The Saudi crown prince Mohammad bin Salman made a few headlines this week when, in an interview with the Atlantic, he seemed to recognize the legitimacy of a Jewish state in the Middle East. While it is no secret that Riyadh and Jerusalem have been engaging in ever-closer cooperation due to their shared concerns about the threat from Iran, MBS (as the Saudi leader is known) has not moved toward bringing these relations out into the open. Lee Smith argues that it’s high time Saudi Arabia began initiating diplomatic relations with Israel, and not only because of dovetailing geopolitical priorities:
[T]he main reason to normalize relations with the Jewish state is not strategic—rather, it’s sociological. . . . [C]riticism of anti-Semitism typically focuses on the damage that it does to Jews, but that’s only one part of the equation. The other concern is what it does to those who are afflicted by anti-Semitism, non-Jews, by turning them into stark raving lunatics who are incapable of understanding the world and thus acting in it rationally. If you believe that 1 percent of the world’s population controls global wealth, communications, and even the weather, it becomes increasingly difficult to function. When an entire society adopts this as a worldview, it’s over. “The Jews control the weather” is not a starting point from which anyone makes progress.
Consider Syria, for instance, whose rulers thought it advisable to bind competing sects and tribes together in an oppositional nationalism based on perpetual war against the Jewish state. It was nearly inevitable that at some point Syrians would turn to slaughtering each other. Iran’s anti-Semitism is dangerous for Israel, but let’s be frank—Jerusalem has a large nuclear arsenal and can take care of itself even if its superpower patron in Washington blinks. The anti-Semitism that is the signature of the Iranian leadership’s madness is much more dangerous to Iran itself—a peril further magnified by the regime’s pursuit of nuclear weapons.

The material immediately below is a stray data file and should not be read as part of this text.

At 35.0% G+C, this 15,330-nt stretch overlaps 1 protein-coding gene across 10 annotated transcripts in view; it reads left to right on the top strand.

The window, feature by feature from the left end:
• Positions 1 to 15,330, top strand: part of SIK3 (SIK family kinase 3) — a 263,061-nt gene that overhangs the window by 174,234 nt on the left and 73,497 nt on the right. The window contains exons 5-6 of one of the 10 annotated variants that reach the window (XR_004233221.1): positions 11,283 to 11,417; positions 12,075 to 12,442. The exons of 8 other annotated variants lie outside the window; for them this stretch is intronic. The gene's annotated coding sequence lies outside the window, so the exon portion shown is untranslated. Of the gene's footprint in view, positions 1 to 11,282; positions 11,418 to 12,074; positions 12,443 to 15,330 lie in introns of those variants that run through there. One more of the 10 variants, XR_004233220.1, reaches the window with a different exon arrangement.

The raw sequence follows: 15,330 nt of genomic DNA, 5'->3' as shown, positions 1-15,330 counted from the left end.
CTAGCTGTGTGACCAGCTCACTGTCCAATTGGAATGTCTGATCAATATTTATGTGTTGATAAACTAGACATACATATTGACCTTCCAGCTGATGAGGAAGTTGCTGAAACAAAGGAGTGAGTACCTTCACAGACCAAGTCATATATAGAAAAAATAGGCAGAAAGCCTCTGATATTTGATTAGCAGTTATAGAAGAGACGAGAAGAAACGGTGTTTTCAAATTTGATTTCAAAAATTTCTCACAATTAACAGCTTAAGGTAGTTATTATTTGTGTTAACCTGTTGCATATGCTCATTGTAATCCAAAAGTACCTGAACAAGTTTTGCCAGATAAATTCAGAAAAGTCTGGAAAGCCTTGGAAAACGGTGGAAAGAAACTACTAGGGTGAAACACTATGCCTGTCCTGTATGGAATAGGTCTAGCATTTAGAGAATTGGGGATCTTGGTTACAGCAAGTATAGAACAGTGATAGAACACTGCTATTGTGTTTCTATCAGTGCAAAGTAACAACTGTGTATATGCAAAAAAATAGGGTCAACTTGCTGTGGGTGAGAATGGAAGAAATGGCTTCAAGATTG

Thus, the Iranian threat isn’t just military but also cultural. That’s why MBS is in a rush to undo the post-1979 regional order, represented now by the obscurantist regime in Tehran that courts war not simply with Israel but with all of its neighbors, from the Persian Gulf to the eastern Mediterranean. To keep Saudi Arabia moving headlong in the other direction, namely the future, the logical move for a man who keeps shocking the system is to embrace Israel. By establishing normal relations with the Jewish state, MBS would be enshrining his vision for a normal Saudi Arabia.